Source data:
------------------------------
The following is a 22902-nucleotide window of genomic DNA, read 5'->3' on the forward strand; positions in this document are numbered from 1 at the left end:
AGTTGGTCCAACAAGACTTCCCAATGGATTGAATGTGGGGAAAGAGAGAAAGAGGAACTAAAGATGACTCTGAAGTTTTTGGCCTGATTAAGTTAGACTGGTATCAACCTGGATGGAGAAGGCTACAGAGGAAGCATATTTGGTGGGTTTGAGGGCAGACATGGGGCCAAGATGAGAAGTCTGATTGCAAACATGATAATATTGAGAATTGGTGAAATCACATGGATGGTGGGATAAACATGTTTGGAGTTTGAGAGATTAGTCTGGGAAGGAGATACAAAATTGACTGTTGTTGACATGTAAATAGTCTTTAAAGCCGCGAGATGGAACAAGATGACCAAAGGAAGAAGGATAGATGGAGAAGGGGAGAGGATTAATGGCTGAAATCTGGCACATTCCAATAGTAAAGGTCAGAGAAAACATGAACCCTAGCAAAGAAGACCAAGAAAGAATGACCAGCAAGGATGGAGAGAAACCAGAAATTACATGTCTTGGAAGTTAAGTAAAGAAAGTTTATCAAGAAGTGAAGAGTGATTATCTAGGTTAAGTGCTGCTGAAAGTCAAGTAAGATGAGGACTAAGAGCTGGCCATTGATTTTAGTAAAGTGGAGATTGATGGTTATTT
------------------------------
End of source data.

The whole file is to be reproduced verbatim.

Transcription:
The following is a 22902-nucleotide window of genomic DNA, read 5'->3' on the forward strand; positions in this document are numbered from 1 at the left end:
AGTTGGTCCAACAAGACTTCCCAATGGATTGAATGTGGGGAAAGAGAGAAAGAGGAACTAAAGATGACTCTGAAGTTTTTGGCCTGATTAAGTTAGACTGGTATCAACCTGGATGGAGAAGGCTACAGAGGAAGCATATTTGGTGGGTTTGAGGGCAGACATGGGGCCAAGATGAGAAGTCTGATTGCAAACATGATAATATTGAGAATTGGTGAAATCACATGGATGGTGGGATAAACATGTTTGGAGTTTGAGAGATTAGTCTGGGAAGGAGATACAAAATTGACTGTTGTTGACATGTAAATAGTCTTTAAAGCCGCGAGATGGAACAAGATGACCAAAGGAAGAAGGATAGATGGAGAAGGGGAGAGGATTAATGGCTGAAATCTGGCACATTCCAATAGTAAAGGTCAGAGAAAACATGAACCCTAGCAAAGAAGACCAAGAAAGAATGACCAGCAAGGATGGAGAGAAACCAGAAATTACATGTCTTGGAAGTTAAGTAAAGAAAGTTTATCAAGAAGTGAAGAGTGATTATCTAGGTTAAGTGCTGCTGAAAGTCAAGTAAGATGAGGACTAAGAGCTGGCCATTGATTTTAGTAAAGTGGAGATTGATGGTTATTT